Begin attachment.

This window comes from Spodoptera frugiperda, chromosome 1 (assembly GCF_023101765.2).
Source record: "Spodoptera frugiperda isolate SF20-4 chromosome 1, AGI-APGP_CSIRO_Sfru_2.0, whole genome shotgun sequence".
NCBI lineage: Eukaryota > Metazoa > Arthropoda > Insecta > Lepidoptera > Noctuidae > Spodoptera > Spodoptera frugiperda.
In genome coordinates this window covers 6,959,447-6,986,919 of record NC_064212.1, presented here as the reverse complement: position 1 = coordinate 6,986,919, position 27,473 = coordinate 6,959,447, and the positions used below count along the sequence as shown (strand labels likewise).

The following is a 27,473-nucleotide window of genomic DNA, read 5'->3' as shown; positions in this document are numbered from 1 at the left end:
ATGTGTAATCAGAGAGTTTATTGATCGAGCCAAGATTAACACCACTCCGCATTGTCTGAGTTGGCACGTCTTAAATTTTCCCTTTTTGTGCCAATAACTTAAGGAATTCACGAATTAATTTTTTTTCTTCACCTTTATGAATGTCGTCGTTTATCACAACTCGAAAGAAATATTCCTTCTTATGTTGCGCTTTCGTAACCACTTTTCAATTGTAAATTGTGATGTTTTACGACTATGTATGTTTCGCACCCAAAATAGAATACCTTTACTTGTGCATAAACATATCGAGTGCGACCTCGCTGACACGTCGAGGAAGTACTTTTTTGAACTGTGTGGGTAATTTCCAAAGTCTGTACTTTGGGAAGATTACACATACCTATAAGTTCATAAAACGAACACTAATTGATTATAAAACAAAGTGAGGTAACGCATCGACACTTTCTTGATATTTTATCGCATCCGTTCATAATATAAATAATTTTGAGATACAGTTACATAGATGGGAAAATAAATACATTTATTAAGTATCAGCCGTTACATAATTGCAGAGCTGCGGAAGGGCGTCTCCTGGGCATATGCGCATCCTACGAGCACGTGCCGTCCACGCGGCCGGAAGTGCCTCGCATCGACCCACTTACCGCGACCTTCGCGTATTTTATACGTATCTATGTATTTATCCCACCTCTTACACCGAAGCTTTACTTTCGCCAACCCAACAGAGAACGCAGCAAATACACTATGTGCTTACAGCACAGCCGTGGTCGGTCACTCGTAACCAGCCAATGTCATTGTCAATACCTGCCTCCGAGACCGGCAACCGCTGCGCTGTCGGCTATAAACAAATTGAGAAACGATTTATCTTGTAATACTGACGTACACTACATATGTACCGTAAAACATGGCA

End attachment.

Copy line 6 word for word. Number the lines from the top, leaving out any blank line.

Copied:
ATGTGTAATCAGAGAGTTTATTGATCGAGCCAAGATTAACACCACTCCGCATTGTCTGAGTTGGCACGTCTTAAATTTTCCCTTTTTGTGCCAATAACTTAAGGAATTCACGAATTAATTTTTTTTCTTCACCTTTATGAATGTCGTCGTTTATCACAACTCGAAAGAAATATTCCTTCTTATGTTGCGCTTTCGTAACCACTTTTCAATTGTAAATTGTGATGTTTTACGACTATGTATGTTTCGCACCCAAAATAGAATACCTTTACTTGTGCATAAACATATCGAGTGCGACCTCGCTGACACGTCGAGGAAGTACTTTTTTGAACTGTGTGGGTAATTTCCAAAGTCTGTACTTTGGGAAGATTACACATACCTATAAGTTCATAAAACGAACACTAATTGATTATAAAACAAAGTGAGGTAACGCATCGACACTTTCTTGATATTTTATCGCATCCGTTCATAATATAAATAATTTTGAGATACAGTTACATAGATGGGAAAATAAATACATTTATTAAGTATCAGCCGTTACATAATTGCAGAGCTGCGGAAGGGCGTCTCCTGGGCATATGCGCATCCTACGAGCACGTGCCGTCCACGCGGCCGGAAGTGCCTCGCATCGACCCACTTACCGCGACCTTCGCGTATTTTATACGTATCTATGTATTTATCCCACCTCTTACACCGAAGCTTTACTTTCGCCAACCCAACAGAGAACGCAGCAAATACACTATGTGCTTACAGCACAGCCGTGGTCGGTCACTCGTAACCAGCCAATGTCATTGTCAATACCTGCCTCCGAGACCGGCAACCGCTGCGCTGTCGGCTATAAACAAATTGAGAAACGATTTATCTTGTAATACTGACGTACACTACATATGTACCGTAAAACATGGCA